Jordan is bordered by Saudi Arabia to the north-west, Syria to the south, Iraq to the south-west, and Israel/Palestine to the east. It has access to the Red Sea via the port city of Aqaba, located at the northern end of the Gulf of Aqaba.
Following the 1948 Arab–Israeli war approximately 900,000 Palestinian refugees were forced to flee their towns, villages, and homes. The vast majority fled to neighbouring Arab countries, including Jordan, which in 1950 had formally annexed the West Bank, where many refugees sought shelter. Another wave of Palestinian refugees fled to Jordan as a consequence of the 1967 war, when Israel occupied the West Bank and Gaza along with other Arab territories. The annexation of the West Bank and the refugee flows into Jordan transformed its demographic structure, tipping the balance in favour of a Palestinian majority. Today, Palestinians in Jordan, most of whom were granted citizenship in the early 1950s, represent over half of the Jordanian population. Beyond the demographic factor, the influx of refugees into Jordan reshaped its political, socio-economic, and cultural life. The government had to adapt its policies to accommodate the new population. The British grants-in-aid contributions before the war (and from the USA after the 1960s) enabled Jordan to create its infrastructure. Furthermore, the capital brought in by the well-off Palestinians who invested in the private sector and in housing, managed to set the bases for the urban centres that were created or developed in the years to follow.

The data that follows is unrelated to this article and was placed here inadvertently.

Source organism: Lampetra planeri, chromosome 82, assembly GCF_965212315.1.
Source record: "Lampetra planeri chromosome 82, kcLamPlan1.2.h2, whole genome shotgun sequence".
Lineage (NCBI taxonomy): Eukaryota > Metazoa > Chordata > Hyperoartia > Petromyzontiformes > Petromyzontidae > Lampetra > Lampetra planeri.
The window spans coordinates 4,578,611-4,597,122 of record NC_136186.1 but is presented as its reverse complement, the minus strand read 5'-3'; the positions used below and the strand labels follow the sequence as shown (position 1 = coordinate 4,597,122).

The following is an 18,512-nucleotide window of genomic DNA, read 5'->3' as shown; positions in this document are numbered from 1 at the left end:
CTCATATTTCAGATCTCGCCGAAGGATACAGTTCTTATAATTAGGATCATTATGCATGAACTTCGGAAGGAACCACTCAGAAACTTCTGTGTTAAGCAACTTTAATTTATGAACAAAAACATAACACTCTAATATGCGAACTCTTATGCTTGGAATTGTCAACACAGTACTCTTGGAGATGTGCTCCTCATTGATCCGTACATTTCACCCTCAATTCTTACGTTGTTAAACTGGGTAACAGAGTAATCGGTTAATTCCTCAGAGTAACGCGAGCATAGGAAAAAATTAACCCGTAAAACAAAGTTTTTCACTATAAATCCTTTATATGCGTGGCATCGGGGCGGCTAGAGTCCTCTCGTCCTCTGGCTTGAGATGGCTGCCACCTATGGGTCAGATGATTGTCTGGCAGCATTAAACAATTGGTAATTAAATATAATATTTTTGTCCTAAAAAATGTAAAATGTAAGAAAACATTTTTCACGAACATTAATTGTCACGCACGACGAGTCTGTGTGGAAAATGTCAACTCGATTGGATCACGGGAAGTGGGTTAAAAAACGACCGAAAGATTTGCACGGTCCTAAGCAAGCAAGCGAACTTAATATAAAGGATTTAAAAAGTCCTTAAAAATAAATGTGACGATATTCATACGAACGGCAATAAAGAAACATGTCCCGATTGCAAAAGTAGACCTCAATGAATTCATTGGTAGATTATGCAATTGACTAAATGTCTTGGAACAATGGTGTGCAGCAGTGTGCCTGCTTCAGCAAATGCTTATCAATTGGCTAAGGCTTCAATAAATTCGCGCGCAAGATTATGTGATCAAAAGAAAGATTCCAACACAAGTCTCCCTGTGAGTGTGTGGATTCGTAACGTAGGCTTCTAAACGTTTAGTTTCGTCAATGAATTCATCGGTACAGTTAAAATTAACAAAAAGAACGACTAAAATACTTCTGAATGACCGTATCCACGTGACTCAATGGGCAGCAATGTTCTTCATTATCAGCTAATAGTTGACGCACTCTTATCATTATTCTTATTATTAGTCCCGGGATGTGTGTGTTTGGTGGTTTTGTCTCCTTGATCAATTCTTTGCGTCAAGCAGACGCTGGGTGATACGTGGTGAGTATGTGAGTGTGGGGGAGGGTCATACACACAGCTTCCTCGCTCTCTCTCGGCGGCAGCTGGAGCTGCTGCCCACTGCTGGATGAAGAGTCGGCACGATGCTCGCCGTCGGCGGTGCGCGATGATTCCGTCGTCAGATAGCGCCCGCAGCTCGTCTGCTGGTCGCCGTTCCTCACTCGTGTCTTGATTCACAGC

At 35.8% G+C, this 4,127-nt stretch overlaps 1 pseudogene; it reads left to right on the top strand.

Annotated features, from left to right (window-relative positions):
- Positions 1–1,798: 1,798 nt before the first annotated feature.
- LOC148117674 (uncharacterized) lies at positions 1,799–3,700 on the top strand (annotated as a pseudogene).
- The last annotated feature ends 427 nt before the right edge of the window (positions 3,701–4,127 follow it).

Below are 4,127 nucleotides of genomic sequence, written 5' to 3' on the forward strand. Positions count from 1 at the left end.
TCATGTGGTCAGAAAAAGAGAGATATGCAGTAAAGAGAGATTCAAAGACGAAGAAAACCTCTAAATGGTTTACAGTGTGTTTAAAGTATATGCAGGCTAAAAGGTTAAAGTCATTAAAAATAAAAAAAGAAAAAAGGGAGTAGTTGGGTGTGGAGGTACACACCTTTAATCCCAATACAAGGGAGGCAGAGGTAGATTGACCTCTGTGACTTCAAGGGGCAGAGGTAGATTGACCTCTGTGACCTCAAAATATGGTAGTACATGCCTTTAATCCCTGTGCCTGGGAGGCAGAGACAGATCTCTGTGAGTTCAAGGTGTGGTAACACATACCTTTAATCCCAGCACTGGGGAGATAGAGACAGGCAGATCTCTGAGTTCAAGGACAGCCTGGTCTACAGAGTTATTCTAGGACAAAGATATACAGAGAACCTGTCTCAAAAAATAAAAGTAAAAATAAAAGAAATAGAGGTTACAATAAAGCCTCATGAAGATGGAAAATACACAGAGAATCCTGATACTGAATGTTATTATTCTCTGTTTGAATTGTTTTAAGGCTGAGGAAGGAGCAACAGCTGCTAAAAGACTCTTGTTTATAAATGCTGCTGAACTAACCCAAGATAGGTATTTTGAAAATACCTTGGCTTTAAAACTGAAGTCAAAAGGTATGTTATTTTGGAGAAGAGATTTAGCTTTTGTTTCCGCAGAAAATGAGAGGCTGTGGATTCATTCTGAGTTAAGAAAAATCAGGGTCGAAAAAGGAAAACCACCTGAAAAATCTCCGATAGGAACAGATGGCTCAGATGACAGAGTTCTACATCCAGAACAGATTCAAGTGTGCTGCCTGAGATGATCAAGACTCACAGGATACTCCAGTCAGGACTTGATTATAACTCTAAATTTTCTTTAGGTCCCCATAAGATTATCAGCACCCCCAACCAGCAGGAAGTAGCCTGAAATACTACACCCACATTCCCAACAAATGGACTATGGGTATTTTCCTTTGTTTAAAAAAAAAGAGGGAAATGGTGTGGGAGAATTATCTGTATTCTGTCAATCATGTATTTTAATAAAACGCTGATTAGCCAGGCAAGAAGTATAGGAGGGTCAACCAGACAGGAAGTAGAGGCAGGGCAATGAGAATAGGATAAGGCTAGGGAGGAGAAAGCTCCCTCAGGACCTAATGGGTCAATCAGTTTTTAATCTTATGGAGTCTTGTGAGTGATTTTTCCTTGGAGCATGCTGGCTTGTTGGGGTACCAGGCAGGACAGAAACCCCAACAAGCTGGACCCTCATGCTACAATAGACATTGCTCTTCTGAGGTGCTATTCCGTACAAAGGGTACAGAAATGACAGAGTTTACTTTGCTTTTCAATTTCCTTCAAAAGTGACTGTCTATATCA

Most of the refugees – at least officially – have equal civil rights as Jordanian citizens. However, Jordanian citizenship has not cancelled the Palestinian right of return or their status as refugees.
- Jordanian Embassy http://www.jordanembassyus.org/new/jib/factsheets/overview.shtml